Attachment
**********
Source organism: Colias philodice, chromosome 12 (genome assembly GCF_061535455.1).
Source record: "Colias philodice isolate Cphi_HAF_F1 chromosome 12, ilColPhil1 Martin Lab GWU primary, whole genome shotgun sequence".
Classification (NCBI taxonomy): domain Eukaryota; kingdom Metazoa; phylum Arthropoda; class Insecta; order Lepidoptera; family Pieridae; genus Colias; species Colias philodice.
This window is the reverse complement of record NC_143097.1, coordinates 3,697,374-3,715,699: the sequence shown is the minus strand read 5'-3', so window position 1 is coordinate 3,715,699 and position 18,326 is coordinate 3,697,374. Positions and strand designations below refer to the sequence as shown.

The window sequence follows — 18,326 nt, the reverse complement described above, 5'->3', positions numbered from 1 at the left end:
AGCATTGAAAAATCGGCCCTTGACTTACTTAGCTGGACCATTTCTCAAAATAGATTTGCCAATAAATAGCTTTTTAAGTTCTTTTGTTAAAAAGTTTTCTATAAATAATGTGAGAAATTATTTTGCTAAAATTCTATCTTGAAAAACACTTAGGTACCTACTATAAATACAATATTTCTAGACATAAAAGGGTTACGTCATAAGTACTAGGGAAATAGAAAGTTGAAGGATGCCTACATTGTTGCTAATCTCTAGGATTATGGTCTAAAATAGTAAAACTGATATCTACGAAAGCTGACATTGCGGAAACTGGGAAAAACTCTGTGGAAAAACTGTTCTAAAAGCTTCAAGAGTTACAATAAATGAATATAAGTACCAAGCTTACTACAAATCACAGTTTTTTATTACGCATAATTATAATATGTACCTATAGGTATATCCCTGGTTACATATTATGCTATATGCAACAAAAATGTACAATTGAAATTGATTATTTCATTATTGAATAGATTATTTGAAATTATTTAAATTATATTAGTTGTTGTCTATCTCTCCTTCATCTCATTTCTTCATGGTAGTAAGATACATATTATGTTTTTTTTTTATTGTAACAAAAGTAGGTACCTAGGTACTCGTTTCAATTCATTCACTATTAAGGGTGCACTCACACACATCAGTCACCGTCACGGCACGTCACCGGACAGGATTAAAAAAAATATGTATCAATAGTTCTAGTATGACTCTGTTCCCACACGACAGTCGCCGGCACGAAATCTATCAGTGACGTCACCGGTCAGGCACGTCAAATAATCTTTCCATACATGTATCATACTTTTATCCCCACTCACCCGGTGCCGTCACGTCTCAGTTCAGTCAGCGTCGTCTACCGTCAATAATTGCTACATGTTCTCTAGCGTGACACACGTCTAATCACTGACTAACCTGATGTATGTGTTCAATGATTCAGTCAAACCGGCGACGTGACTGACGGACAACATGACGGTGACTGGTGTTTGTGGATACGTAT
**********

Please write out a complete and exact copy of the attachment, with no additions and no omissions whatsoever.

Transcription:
Source organism: Colias philodice, chromosome 12 (genome assembly GCF_061535455.1).
Source record: "Colias philodice isolate Cphi_HAF_F1 chromosome 12, ilColPhil1 Martin Lab GWU primary, whole genome shotgun sequence".
Classification (NCBI taxonomy): domain Eukaryota; kingdom Metazoa; phylum Arthropoda; class Insecta; order Lepidoptera; family Pieridae; genus Colias; species Colias philodice.
This window is the reverse complement of record NC_143097.1, coordinates 3,697,374-3,715,699: the sequence shown is the minus strand read 5'-3', so window position 1 is coordinate 3,715,699 and position 18,326 is coordinate 3,697,374. Positions and strand designations below refer to the sequence as shown.

The window sequence follows — 18,326 nt, the reverse complement described above, 5'->3', positions numbered from 1 at the left end:
AGCATTGAAAAATCGGCCCTTGACTTACTTAGCTGGACCATTTCTCAAAATAGATTTGCCAATAAATAGCTTTTTAAGTTCTTTTGTTAAAAAGTTTTCTATAAATAATGTGAGAAATTATTTTGCTAAAATTCTATCTTGAAAAACACTTAGGTACCTACTATAAATACAATATTTCTAGACATAAAAGGGTTACGTCATAAGTACTAGGGAAATAGAAAGTTGAAGGATGCCTACATTGTTGCTAATCTCTAGGATTATGGTCTAAAATAGTAAAACTGATATCTACGAAAGCTGACATTGCGGAAACTGGGAAAAACTCTGTGGAAAAACTGTTCTAAAAGCTTCAAGAGTTACAATAAATGAATATAAGTACCAAGCTTACTACAAATCACAGTTTTTTATTACGCATAATTATAATATGTACCTATAGGTATATCCCTGGTTACATATTATGCTATATGCAACAAAAATGTACAATTGAAATTGATTATTTCATTATTGAATAGATTATTTGAAATTATTTAAATTATATTAGTTGTTGTCTATCTCTCCTTCATCTCATTTCTTCATGGTAGTAAGATACATATTATGTTTTTTTTTTATTGTAACAAAAGTAGGTACCTAGGTACTCGTTTCAATTCATTCACTATTAAGGGTGCACTCACACACATCAGTCACCGTCACGGCACGTCACCGGACAGGATTAAAAAAAATATGTATCAATAGTTCTAGTATGACTCTGTTCCCACACGACAGTCGCCGGCACGAAATCTATCAGTGACGTCACCGGTCAGGCACGTCAAATAATCTTTCCATACATGTATCATACTTTTATCCCCACTCACCCGGTGCCGTCACGTCTCAGTTCAGTCAGCGTCGTCTACCGTCAATAATTGCTACATGTTCTCTAGCGTGACACACGTCTAATCACTGACTAACCTGATGTATGTGTTCAATGATTCAGTCAAACCGGCGACGTGACTGACGGACAACATGACGGTGACTGGTGTTTGTGGATACGTAT